DOL Honoring 2024 Workers Memorial Day

FRIDAY, APRIL 19, 2024

Starting Monday (April 22), the U.S. Department of Labor will commemorate Workers Memorial Day by hosting a week-long series of events to educate employers on the importance of safe and healthy workplaces.

The department, along with the Occupational Safety and Health Administration and the Mine Safety and Health Administration, aims to honor people who didn’t come home at the end of their shift.

According to the DOL, when the nation first observed Workers Memorial Day in 1970, an estimated 38 United States workers suffered fatal on-the-job injuries each day and many more endured debilitating respiratory diseases and other life-altering illnesses related to workplace exposures. 

However, work-related injuries in the U.S. today claim about 15 people’s lives a day. In 2022, a reported 5,486 workers suffered fatal injuries, an increase of 296 worker deaths from 2021. 

“As we honor our fallen workers on Workers Memorial Day, we must remember that behind each workplace fatality there are loved ones enduring unimaginable grief,” said Assistant Secretary for Occupational Safety and Health Doug Parker.

“It is for the lost workers and those left behind that we continue to fight for every worker’s right to a safe working environment. Our mission at OSHA is to ensure that when someone leaves for work, they know they’ll come home safe at the end of the day to the arms of their families and loved ones.”

Leading up to Sunday, April 28, the department will host a week-long series of events from April 22-25 to educate employers on the importance of safe and healthy workplaces.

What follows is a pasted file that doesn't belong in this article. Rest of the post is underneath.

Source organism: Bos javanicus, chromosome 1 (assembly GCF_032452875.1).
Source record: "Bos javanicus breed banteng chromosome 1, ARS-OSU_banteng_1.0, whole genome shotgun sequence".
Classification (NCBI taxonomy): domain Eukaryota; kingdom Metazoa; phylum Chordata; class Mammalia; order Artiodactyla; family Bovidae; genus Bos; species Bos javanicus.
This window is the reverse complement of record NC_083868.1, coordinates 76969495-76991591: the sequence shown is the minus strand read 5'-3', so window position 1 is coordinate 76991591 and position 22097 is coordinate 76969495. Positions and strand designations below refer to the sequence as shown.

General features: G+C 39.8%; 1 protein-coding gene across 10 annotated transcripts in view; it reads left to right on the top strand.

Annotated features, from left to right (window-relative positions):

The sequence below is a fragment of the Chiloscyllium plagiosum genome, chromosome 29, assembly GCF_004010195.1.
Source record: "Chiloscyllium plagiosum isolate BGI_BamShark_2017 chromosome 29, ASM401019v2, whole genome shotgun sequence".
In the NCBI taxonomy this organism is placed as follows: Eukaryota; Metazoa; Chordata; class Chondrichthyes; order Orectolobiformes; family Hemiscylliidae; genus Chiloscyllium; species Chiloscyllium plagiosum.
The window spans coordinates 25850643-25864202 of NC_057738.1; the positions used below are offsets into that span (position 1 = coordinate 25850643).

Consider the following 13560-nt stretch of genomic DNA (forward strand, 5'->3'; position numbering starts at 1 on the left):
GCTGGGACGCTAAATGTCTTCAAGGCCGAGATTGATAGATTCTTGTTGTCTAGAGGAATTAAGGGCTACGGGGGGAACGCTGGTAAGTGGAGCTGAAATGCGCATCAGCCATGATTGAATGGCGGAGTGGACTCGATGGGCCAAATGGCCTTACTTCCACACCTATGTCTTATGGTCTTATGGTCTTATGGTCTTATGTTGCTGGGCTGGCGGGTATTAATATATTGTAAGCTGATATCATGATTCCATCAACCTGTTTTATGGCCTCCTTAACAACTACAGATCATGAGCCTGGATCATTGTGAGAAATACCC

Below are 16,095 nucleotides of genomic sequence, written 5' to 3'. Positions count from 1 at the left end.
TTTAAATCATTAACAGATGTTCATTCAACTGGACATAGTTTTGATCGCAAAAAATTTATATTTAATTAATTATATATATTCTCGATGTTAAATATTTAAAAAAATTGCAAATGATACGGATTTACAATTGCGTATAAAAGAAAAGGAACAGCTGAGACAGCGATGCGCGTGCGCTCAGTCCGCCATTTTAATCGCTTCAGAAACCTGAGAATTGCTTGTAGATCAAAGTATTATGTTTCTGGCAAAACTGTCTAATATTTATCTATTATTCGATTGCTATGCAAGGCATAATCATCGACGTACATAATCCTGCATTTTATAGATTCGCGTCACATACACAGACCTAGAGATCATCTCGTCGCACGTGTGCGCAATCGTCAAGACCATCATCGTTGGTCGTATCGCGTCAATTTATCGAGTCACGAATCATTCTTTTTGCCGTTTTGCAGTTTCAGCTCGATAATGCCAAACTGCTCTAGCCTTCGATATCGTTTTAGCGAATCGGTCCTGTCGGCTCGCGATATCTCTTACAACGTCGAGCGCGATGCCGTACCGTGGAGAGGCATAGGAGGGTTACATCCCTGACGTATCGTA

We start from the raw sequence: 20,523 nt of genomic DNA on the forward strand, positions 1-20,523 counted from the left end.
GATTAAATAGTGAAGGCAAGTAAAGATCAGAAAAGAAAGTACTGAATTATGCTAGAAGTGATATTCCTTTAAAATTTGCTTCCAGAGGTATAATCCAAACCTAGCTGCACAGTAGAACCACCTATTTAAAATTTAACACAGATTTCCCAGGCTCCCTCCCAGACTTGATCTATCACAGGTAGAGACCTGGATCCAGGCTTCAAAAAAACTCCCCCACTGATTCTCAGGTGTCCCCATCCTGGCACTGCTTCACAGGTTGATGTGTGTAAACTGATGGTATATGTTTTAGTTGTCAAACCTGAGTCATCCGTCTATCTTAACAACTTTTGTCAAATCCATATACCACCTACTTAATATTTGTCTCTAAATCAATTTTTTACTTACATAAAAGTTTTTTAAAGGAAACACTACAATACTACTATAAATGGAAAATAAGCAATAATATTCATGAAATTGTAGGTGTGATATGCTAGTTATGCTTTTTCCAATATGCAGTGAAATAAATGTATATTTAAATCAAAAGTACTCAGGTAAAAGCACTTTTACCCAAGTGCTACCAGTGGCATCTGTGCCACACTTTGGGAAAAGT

The series will reportedly culminate at an in-person and nationally livestreamed event at its Washington headquarters where OSHA and MSHA leaders will join AFL-CIO President Liz Shuler and United Support & Memorial for Workplace Fatalities Board Member Stacy Sebald, whose 19-year-old son Mitchell McDaniel suffered fatal injuries in an agriculture incident in 2019.

“We come together on Workers Memorial Day to remember those we have lost in workplace accidents and to prevent work-related illnesses,” said Assistant Secretary for Mine Safety and Health Chris Williamson.

“At MSHA, we know a safe workplace isn’t a privilege – it’s every miner’s right. It is in the memory of fallen workers that we continue to advocate for each miner’s safety, health and dignity.”

Local Workers Memorial Day events can be found here, and the April 25 livestream can be viewed here.

2023 Top 10 Violation List

At the beginning of December, OSHA unveiled its annual top 10 most frequently cited workplace safety standards for fiscal year 2023.

The preliminary data was presented by OSHA Region 6 Administrator Eric Harbin during the 2023 National Safety Council 2023 Safety Congress and Expo. The fiscal year ended on Sept. 30.

Fall Protection – General Requirements remains at the top of the list for the 13th year in a row, followed by Hazard Communication and Ladders once again.

The Top 10 most frequently cited standards for FY 2023 are:

  1. Fall Protection – General Requirements (1926.501): 7,271 violations;
  2. Hazard Communication (1910.1200): 3,213;
  3. Ladders (1926.1053): 2,978;
  4. Scaffolding (1926.451): 2,859;
  5. Powered Industrial Trucks (1910.178): 2,561;
  6. Lockout/Tagout (1910.147): 2,554;
  7. Respiratory Protection (1910.134): 2,481;
  8. Fall Protection – Training Requirements (1926.503): 2,112;
  9. Personal Protective and Lifesaving Equipment – Eye and Face Protection (1926.102): 2,074; and
  10. Machine Guarding (1910.212): 1,644.

A more detailed analysis of the Top 10 violations for 2023 was published in Safety+Health magazine, a National Safety Council publication.


Tagged categories: Accidents; Department of Labor; Fatalities; Good Technical Practice; Government; Health & Safety; Health and safety; Labor; NA; North America; OSHA; OSHA; Program/Project Management; Safety; Workers

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